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VoyageMIA - Life & Work with Caridad Sola

Today we’d like to introduce you to Caridad Sola.

Alright, so thank you so much for sharing your story and insight with our readers. To kick things off, can you tell us a bit about how you got started?

Wow, where do I begin? It feels like there are so many facets to my career and a million chapters in getting to where I am today. I knew at a very young age I wanted to create. Growing up in a household filled with creativity ignited a fire in my soul for it. I watched my father design and build his own dream home while watching my aunts and uncles paint the night away while my mother sang her heart out. It only made sense that I would end up wanting to be an artist and an architect. I also witnessed my dad work extremely hard. He instilled an incredible sense of work ethic in me. And it is that tenacious work ethic that really got me where I am today.

After I earned my dual bachelor's in Architecture and Fine art in Miami, I dreamed of going to New York City to get a Master’s in Fine Art. Looking back on this now, I realize this was one of the best decisions I ever made. While there, I got two more Masters, one in Construction Management and another in Real Estate Development. This trio of knowledge not only gave me opportunities but formed the foundation of my career.

I knew I wanted to work on something special, not just any other job. So after a 7-month job hunt, I finally got my foot in the door with the construction management team that was rebuilding the World Trade Center Site while it was still Ground Zero. I spent ten years on that project and learned invaluable lessons in every way you can imagine. This is when I realized that education is really just the groundwork; what you learn on the job is what really builds your career and your future.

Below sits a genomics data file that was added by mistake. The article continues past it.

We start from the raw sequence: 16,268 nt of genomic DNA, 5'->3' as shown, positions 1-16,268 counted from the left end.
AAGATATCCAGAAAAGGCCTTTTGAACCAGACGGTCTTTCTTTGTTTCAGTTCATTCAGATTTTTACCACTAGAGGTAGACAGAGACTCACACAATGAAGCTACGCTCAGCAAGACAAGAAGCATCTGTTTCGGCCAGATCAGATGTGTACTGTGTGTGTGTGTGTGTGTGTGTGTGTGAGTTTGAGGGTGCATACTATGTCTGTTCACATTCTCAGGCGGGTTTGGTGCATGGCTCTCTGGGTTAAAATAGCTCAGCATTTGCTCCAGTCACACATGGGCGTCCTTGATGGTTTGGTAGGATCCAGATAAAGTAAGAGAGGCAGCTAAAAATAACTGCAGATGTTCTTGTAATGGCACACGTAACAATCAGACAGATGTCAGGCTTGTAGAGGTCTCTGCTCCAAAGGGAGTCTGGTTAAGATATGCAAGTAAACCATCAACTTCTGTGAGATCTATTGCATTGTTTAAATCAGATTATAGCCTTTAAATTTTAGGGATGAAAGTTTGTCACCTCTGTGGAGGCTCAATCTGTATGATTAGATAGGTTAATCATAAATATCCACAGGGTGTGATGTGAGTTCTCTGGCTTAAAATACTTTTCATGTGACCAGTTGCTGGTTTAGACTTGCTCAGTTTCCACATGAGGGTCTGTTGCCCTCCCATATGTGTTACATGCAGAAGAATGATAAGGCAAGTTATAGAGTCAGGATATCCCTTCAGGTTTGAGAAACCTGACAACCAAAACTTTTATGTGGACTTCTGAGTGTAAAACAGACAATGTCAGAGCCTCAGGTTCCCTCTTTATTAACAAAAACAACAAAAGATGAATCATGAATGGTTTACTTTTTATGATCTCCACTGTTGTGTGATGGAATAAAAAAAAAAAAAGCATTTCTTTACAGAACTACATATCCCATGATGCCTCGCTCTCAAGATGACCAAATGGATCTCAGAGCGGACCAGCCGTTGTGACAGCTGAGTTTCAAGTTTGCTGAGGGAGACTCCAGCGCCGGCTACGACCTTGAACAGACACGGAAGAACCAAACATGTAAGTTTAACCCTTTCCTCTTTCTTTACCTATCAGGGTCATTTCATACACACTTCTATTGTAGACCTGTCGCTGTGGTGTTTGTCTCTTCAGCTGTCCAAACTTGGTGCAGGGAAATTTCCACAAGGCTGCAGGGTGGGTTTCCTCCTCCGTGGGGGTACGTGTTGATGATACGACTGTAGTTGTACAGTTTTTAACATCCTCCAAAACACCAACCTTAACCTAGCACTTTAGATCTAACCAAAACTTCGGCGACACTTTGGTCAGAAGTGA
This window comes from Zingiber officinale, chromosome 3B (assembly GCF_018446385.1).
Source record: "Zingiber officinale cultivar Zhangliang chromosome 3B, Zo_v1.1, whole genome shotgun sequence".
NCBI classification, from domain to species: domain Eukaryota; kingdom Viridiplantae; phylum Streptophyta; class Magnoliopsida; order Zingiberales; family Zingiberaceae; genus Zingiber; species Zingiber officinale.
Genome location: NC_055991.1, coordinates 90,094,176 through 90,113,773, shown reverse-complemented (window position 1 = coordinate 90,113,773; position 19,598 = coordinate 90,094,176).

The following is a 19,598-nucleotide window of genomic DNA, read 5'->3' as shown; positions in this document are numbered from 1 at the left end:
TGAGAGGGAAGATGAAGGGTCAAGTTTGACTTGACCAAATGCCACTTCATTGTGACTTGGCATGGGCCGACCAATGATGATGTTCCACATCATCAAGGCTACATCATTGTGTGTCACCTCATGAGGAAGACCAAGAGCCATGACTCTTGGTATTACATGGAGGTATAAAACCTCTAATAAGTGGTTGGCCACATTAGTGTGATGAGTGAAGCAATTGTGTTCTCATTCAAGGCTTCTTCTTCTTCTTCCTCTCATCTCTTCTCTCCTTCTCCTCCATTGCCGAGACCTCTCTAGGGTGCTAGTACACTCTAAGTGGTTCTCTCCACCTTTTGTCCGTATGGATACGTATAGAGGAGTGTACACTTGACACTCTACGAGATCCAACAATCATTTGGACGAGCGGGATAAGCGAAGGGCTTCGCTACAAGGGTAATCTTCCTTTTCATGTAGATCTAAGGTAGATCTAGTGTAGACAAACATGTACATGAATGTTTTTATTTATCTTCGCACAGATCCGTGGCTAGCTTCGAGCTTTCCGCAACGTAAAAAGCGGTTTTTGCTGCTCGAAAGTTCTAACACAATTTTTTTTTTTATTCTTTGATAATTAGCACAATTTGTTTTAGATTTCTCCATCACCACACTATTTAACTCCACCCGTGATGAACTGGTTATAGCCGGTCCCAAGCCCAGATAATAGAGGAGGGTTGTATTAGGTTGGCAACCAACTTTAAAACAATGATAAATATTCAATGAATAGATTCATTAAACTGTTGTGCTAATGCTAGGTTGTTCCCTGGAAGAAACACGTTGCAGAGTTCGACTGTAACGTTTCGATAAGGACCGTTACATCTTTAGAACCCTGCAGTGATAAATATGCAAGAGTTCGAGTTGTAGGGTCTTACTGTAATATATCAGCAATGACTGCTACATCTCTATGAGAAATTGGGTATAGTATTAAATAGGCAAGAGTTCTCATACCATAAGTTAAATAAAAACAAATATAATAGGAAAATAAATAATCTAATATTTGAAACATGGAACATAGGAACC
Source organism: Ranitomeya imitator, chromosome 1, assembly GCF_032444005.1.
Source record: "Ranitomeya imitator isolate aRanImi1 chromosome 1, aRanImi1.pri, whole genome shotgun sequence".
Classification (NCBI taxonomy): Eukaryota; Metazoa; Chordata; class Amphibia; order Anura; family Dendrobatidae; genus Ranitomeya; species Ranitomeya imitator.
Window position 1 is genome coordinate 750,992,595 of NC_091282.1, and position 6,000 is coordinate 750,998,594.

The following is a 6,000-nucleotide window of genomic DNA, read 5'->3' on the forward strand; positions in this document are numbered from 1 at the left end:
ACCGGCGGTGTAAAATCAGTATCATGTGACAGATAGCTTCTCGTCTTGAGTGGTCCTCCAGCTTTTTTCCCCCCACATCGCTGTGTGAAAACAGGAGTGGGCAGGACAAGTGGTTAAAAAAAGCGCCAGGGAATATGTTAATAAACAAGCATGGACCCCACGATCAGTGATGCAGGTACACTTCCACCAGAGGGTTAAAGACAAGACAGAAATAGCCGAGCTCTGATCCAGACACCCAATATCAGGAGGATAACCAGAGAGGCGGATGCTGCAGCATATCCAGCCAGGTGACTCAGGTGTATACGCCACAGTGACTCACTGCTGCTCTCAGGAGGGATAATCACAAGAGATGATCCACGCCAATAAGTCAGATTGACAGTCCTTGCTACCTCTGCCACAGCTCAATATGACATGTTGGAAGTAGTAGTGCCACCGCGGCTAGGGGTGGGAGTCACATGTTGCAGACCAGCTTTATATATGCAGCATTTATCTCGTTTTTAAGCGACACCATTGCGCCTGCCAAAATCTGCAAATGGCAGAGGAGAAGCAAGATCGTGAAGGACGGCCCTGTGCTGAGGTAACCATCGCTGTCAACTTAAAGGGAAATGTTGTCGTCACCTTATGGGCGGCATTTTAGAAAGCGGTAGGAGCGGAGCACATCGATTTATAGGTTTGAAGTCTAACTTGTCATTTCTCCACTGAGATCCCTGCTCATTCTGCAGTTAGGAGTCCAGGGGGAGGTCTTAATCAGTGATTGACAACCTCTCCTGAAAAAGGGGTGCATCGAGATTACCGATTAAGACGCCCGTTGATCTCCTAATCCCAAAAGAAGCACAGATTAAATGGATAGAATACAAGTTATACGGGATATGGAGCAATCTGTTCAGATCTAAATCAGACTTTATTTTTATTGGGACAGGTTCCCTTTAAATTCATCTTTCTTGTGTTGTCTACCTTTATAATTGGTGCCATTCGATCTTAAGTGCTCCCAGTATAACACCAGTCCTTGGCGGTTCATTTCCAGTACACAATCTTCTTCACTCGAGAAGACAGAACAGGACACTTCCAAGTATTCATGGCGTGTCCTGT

Fast forward to today, having over 20 years of experience in the construction industry, I have worked for architecture firms, private developers, museums, facilities management companies, and now one of the largest cruise lines in the industry. I have exhibited my art in New York, Miami, Connecticut, and Philadelphia, with many more places in the works.

Can you talk to us about the challenges and lessons you’ve learned along the way? Looking back would you say it’s been easy or smooth in retrospect?

Not at all. Progression is rarely linear. I’ve had my share of disappointments but always knew that if things didn’t pan out how I wanted them to, that’s because there was undoubtedly something better intended for me.

I like to divide my career into two roads. One being the architecture/construction path, and the other being the art path. The first road is a more typical approach to a career. You get a job, you work hard on a project, you excel, and you start another project. You get all the benefits of having an employer and a steady paycheck. The other path of my career, the art – now that’s where I struggle when it comes to making it into a lucrative profession.